What do you think of when someone mentions Sherlock Holmes? The epitome of fictional detectives? A series of stories so timely and so visionary that they revolutionized police-work, the world over? A deerstalker? A pipe? Benedict Cumberbatch’s perfect cheek-bones?
You wouldn’t be wrong.
But in this season of fun-filled frights, let’s take a moment to reflect on one oft-overlooked aspect of the world’s favorite detective:
He’s really creepy.
No. Seriously. Just pleasantly-but-sometimes-right-to-the-edge-of-discomfortingly creepy.
Do you know where the modern tradition of Halloween takes its roots? Dartmoor. Arthur Conan Doyle repeatedly set his adventures out upon the moor in abandoned hallows filled with lethal peat-bogs, fog, reeds and wisp-light. Want to see Holmes and Watson chasing a seemingly-demonic hound across moonlit moor? Well then, it’s no wonder Hound of the Baskervilles is amongst the most popular of Doyle’s original 60 stories.
Now, if you want to see them chasing an actually-demonic hound across a moonlit moor, you’ll have to check out my second book: Hell-hound of the Baskervilles. And for those of you who just rolled their eyes at how easy it must have been for me to come up with that angle: yeah, that’s sort of my point. You don’t have to work hard to make Sherlock Holmes macabre. It’s there already.
One of the less-known stories is called The Adventure of the Sussex Vampire; it features a mother who’s been caught sucking blood out of the neck of her own infant. Even in 1898, not great parenting.
Or how about The Adventure of the Engineer’s Thumb? It features not just the aforementioned disembodied thumb, but also its owner, trapped in a room-sized hydraulic press, debating if he should stand up, or sit down or lie face up or… Well, just what exactly is the least-painful way to be slowly crushed to death? It’s ironic that the modern detective story is attributed to Edgar Alan Poe, because in moments such as these, Doyle absolutely equals Poe’s famous brand of dark introspection.
Or maybe you’d just like to see Sherlock murder a dog. Would that be nice? Dog murder, anyone?
Because that’s how he unravels his very first case, A Study in Scarlet. Yep. No lie. To figure out if the pills he’s recovered are poisonous, he steals his neighbor-girl’s dog and feeds it half of each pill.
Guess what? (1887 spoilers follow…) Totally poison. There is something uniquely Halloween-ish about a character who thinks that is acceptable behavior. Oh yeah, and half the people he meets seem to think the only way he could possibly know the things he knows is dark magic. They’re wrong.
He’s not magical. But he is probably sociopathic. And he’s definitely not on the ASPA’s top 10 list of great guys.
So if Halloween makes you think about goblins, vampires, demonic possession and soul-binding magic… Well, pick up a copy of my first book, A Study in Brimstone. It’s all in there.
But if you’ve got a little time to kill before All-Hallow’s Eve, and if you’ve got a mind for the classics, here’s what you do:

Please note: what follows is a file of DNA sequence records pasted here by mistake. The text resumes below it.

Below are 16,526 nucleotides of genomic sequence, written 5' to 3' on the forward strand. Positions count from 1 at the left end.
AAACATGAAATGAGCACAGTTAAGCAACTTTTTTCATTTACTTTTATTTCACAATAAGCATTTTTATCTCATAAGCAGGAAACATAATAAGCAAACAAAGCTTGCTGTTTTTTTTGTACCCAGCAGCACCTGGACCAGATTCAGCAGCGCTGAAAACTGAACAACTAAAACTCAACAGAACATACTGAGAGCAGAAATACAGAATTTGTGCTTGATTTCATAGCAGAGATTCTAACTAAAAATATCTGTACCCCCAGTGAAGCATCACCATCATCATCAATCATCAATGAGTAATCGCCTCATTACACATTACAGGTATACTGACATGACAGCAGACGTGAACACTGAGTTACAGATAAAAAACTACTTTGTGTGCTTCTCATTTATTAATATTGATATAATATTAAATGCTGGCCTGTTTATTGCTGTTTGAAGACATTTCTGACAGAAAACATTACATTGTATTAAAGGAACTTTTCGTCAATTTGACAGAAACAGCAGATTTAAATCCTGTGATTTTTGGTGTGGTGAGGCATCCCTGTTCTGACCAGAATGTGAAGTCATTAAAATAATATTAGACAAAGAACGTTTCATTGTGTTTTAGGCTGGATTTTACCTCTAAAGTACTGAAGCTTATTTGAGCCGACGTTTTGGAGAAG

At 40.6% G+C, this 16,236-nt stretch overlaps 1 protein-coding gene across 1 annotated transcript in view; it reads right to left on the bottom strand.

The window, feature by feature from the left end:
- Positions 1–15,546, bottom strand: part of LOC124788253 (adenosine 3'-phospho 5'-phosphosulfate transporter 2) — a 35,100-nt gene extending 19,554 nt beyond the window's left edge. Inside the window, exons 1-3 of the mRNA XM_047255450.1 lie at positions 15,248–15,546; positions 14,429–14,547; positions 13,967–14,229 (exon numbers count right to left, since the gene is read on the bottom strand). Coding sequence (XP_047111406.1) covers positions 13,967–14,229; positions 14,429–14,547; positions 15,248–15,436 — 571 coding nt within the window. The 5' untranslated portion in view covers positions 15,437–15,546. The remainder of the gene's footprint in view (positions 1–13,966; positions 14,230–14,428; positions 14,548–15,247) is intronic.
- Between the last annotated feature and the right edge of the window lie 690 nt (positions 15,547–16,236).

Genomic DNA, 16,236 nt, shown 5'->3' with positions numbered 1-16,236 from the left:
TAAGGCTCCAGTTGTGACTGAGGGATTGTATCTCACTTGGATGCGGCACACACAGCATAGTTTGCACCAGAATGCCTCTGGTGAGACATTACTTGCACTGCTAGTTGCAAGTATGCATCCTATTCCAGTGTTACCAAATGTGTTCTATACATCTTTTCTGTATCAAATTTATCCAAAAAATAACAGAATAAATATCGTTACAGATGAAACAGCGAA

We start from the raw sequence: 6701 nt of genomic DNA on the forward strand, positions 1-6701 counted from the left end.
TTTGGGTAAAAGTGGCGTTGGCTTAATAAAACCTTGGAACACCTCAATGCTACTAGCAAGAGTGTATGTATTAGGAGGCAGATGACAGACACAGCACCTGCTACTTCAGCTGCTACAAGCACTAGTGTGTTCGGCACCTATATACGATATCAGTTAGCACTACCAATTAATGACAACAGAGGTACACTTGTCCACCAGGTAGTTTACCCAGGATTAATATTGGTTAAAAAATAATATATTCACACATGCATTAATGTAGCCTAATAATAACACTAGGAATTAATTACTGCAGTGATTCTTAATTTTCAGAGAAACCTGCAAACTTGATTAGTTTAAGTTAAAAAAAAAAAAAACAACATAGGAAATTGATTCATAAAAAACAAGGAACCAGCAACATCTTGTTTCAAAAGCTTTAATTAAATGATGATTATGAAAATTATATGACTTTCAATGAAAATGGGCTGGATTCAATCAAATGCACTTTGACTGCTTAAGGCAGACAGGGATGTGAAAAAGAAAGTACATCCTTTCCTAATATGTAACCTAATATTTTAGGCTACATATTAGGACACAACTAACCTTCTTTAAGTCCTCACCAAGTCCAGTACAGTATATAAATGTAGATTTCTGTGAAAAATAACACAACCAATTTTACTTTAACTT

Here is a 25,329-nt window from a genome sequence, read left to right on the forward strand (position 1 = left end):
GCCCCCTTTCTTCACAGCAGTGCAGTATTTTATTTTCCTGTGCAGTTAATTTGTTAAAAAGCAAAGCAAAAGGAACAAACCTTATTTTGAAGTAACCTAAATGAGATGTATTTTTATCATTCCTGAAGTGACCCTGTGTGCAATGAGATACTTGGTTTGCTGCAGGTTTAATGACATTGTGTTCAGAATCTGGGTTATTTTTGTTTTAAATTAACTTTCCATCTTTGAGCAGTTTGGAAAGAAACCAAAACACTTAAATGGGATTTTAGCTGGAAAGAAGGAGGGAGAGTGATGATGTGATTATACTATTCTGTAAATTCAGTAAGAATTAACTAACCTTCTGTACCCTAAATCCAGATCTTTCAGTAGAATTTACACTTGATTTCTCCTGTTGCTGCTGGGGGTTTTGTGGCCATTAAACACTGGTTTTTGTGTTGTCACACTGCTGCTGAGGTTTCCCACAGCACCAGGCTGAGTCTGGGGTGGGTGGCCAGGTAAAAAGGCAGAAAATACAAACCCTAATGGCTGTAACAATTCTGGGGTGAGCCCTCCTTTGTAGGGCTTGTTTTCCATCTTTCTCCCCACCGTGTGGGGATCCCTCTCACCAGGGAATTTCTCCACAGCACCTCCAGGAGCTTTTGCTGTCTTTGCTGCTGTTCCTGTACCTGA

You pull your favorite chair up to next to a window on a rainy night. You get some fleece pants and a comfy blanket. You brew up a nice cup of tea. Light a couple candles. Then snuggle down and spend a little cozy murder time with the undisputed-number-one-original-king-of-creepy-daddy-detectives, Mr. Sherlock Holmes.
He learned his story-telling skills on the improv stage as a member of Orlando Theatersports, Seattle Theatersports, Jet City Improv, and as a Disney Performer at Epcot. G.S. also worked for Nintendo and Wizards of the Coast.
Finally, after realizing that humanity had not used the pun Warlock Holmes yet, he sat down to begin his first novel series: a dark-comic retelling of Arthur Conan Doyle's classic Sherlock Holmes stories. G.S. Lives in Las Vegas with The Best Wife and The Best Children.
Find G.S. Denning and his books
A Study in Brimstone
Warlock Holmes #1
Sherlock Holmes is an unparalleled genius. Warlock Holmes is an idiot. A font of arcane power, certainly. But he’s brilliantly dim.
Frankly, he couldn’t deduce his way out of a paper bag. The only thing he has really got going for him are the might of a thousand demons and his stalwart companion.
Thankfully, Dr. Watson is always there to aid him through the treacherous shoals of Victorian propriety… and save him from a gruesome death every now and again.
The Hell-Hound of the Baskervilles
Warlock Holmes #2
The game’s afoot once more as Holmes and Watson face off against Moriarty’s gang, the Pinkertons, flesh-eating horses, a parliament of imps, boredom, Surrey, a disappointing butler demon, a succubus, a wicked lord, an overly-Canadian lord, a tricycle-fight to the death and the dreaded Pumpcrow. Oh, and a hell hound, one assumes.
My Grave Ritual
Warlock Holmes #3
Sherlock Holmes is a genius … Warlock Holmes is something else …
As they blunder towards doom, Warlock Holmes and Dr. John Watson find themselves inconvenienced by a variety of eldritch beings. Christmas brings a goose that doesn't let being cooked slow it down; they meet an electricity demon, discover why being a redhead is even tricker than one might imagine, and Holmes attempts an Irish accent. And, naturally, Moriarty is hanging around... in some form or other.
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